Four hundred twenty-six critically ill patients with acute respiratory distress syndrome risk factors (excluding trauma and transfusion) INTERVENTIONS:: None.
We obtained smoking histories and measured urine 4-(methylnitrosamino)-1-(3-pyridyl)-1--butanol (a biomarker of cigarette smoke exposure) on urine samples obtained at the time of study enrollment. The association between cigarette smoke exposure and acute respiratory distress syndrome differed based on acute respiratory distress syndrome risk factor (p < 0.02 for interaction). In patients with nonpulmonary sepsis as the primary acute respiratory distress syndrome risk factor (n = 212), 39% of those with acute respiratory distress syndrome were current smokers by history compared with 22% of those without acute respiratory distress syndrome (odds ratio, 2.28; 95% CI, 1.24-4.19; p = 0.008). Likewise, cigarette smoke exposure as measured by urine 4-(methylnitrosamino)-1-(3-pyridyl)-1-butanol was significantly associated with acute respiratory distress syndrome in this group. The increased risk of acute respiratory distress syndrome in nonpulmonary sepsis was restricted to patients with 4-(methylnitrosamino)-1-(3-pyridyl)-1-butanol levels consistent with active smoking and was robust to adjustment for other acute respiratory distress syndrome predictors. Cigarette smoke exposure as measured by history or 4-(methylnitrosamino)-1-(3-pyridyl)-1-butanol was not associated with acute respiratory distress syndrome in patients with other risk factors (e.g., pneumonia and aspiration).
Cigarette smoking measured both by history and biomarker is associated with an increased risk of acute respiratory distress syndrome in patients with nonpulmonary sepsis. This finding has important implications for tobacco product regulation and for understanding the pathogenesis of acute respiratory distress syndrome.
Critical care medicine 05/2015; DOI:10.1097/CCM.0000000000001089 · 6.15 Impact Factor
[Show abstract][Hide abstract] ABSTRACT: Background: Cardiovascular disease is the leading cause of death, and smoking cessation is a key component of secondary cardiovascular disease risk prevention efforts.
Objectives: To examine the relationships between demographic, clinical and health factors, history and patterns of smoking, nicotine dependence, withdrawal symptoms, and willingness (i.e., readiness) to
quit smoking after hospital discharge among adult Jordanian men who were cigarette smokers and were admitted to the hospital with a cardiovascular disease diagnosis.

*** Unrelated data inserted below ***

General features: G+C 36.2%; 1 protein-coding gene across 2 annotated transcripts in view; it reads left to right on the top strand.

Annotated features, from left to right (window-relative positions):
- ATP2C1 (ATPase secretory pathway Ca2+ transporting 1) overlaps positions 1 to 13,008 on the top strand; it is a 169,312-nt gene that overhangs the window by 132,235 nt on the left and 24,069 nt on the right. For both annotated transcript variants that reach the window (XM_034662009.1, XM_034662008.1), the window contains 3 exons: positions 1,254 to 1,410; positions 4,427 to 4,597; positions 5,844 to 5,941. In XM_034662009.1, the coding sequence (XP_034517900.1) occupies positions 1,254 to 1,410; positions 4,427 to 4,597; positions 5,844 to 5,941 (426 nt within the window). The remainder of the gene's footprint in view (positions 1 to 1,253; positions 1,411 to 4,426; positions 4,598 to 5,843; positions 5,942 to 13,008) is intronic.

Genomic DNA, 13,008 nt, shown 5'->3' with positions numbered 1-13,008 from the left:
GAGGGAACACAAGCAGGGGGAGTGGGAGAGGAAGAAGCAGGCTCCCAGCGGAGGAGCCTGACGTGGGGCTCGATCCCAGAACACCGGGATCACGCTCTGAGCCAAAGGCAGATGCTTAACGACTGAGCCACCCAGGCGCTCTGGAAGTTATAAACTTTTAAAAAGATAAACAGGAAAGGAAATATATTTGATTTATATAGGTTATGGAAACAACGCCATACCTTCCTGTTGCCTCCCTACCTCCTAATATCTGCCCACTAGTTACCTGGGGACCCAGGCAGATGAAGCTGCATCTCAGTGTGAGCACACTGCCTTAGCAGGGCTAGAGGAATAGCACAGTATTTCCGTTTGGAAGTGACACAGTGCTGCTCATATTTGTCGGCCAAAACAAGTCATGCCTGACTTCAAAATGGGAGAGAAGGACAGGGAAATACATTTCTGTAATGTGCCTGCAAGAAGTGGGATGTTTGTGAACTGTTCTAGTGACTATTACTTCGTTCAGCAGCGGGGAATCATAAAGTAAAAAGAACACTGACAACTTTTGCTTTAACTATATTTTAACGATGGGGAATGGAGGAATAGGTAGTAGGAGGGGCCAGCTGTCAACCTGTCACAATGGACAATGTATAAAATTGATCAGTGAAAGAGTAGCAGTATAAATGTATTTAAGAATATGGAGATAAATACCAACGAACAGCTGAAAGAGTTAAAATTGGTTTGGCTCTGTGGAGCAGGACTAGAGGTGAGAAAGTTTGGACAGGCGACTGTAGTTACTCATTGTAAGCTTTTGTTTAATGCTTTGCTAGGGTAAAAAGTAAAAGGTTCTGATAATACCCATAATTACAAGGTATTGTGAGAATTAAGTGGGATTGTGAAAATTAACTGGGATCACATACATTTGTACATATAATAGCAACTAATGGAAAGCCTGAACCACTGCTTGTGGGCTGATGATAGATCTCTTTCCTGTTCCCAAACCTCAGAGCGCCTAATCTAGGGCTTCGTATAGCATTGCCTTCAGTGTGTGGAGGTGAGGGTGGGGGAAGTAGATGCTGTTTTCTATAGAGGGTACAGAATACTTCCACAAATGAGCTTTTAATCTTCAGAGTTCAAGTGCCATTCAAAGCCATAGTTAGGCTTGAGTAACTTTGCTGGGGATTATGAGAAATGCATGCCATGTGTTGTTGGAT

Methods: This cross-sectional study recruited 118 adult men smokers from three hospitals in Jordan during 2011. Data were collected using structured interviews and medical record abstraction.
Results: The mean age of smokers was 50.7 (±6.7) years and they smoked at least one cigarette per day for an average of 28.8 years (±7.0). Currently they smoke an average of 28.9 (±8.0) cigarettes a day. About a quarter (24.6%, n = 29) had previously made a quit attempt that lasted at least 24 hours. Smokers were considered highly nicotine dependent if they had scores of > 6 (out of 10) on the Fagerström Test for Nicotine Dependence scale. The average nicotine dependence score was significantly higher in the high versus low nicotine dependence group (6.9 vs. 4.1). The number of cigarettes smoked daily was significantly higher in
the high compared to the low nicotine dependence group (30.7 cigarettes vs. 23.4). Logistic regression showed smokers who had someone available to encourage quitting smoking “at least sometimes” were more likely to quit smoking after hospital discharge, and smokers who had sufficient personal income to support self were less likely to quit smoking after hospital discharge, while controlling for all other variables.
Conclusions: The very high nicotine dependence of these men indicates that there is an urgent need for education, counseling and behavioral interventions, and pharmacological therapies, to achieve successful smoking cessation. Study findings lay the basis for development of appropriate smoking cessation programs in Jordan.
[Show abstract][Hide abstract] ABSTRACT: Smokeless tobacco products, such as moist snuff or chewing tobacco, contain many of the same carcinogens as tobacco smoke; however the impact on children of indirect exposure to tobacco constituents via parental smokeless tobacco use is unknown. As part of the California Childhood Leukemia Study, dust samples were collected from 6 homes occupied by smokeless tobacco users, 6 homes occupied by active smokers, and 20 tobacco-free homes. To assess children's potential for exposure to tobacco constituents, vacuum-dust concentrations of five tobacco-specific nitrosamines, including N'-nitrosonornicotine [NNN] and 4-(methylnitrosamino)-1-(3-pyridyl)-1-butanone [NNK], as well as six tobacco alkaloids, including nicotine and myosmine were quantified by liquid chromatography-tandem mass spectrometry (LC-MS/MS). We used generalized estimating equations derived from a multivariable marginal model to compare levels of tobacco constituents between groups, after adjusting for a history of parental smoking, income, home construction date, and mother's age and race/ethnicity. The ratio of myosmine:nicotine was used as a novel indicator of the source of tobacco contamination, distinguishing between smokeless tobacco products and tobacco smoke. Median dust concentrations of NNN and NNK were significantly greater in homes with smokeless tobacco users compared to tobacco-free homes. In multivariable models, concentrations of NNN and NNK were 4.8-fold and 6.9-fold higher in homes with smokeless tobacco users compared to tobacco-free homes. Median myosmine:nicotine ratios were lower in homes with smokeless tobacco users (1.8%) compared to homes of active smokers (7.7%), confirming that cigarette smoke was not the predominant source of tobacco constituents in homes with smokeless tobacco users. Children living with smokeless tobacco users may be exposed to carcinogenic tobacco-specific nitrosamines via contact with contaminated dust and household surfaces.
Chemical Research in Toxicology 03/2015; 28(5). DOI:10.1021/acs.chemrestox.5b00040 · 4.19 Impact Factor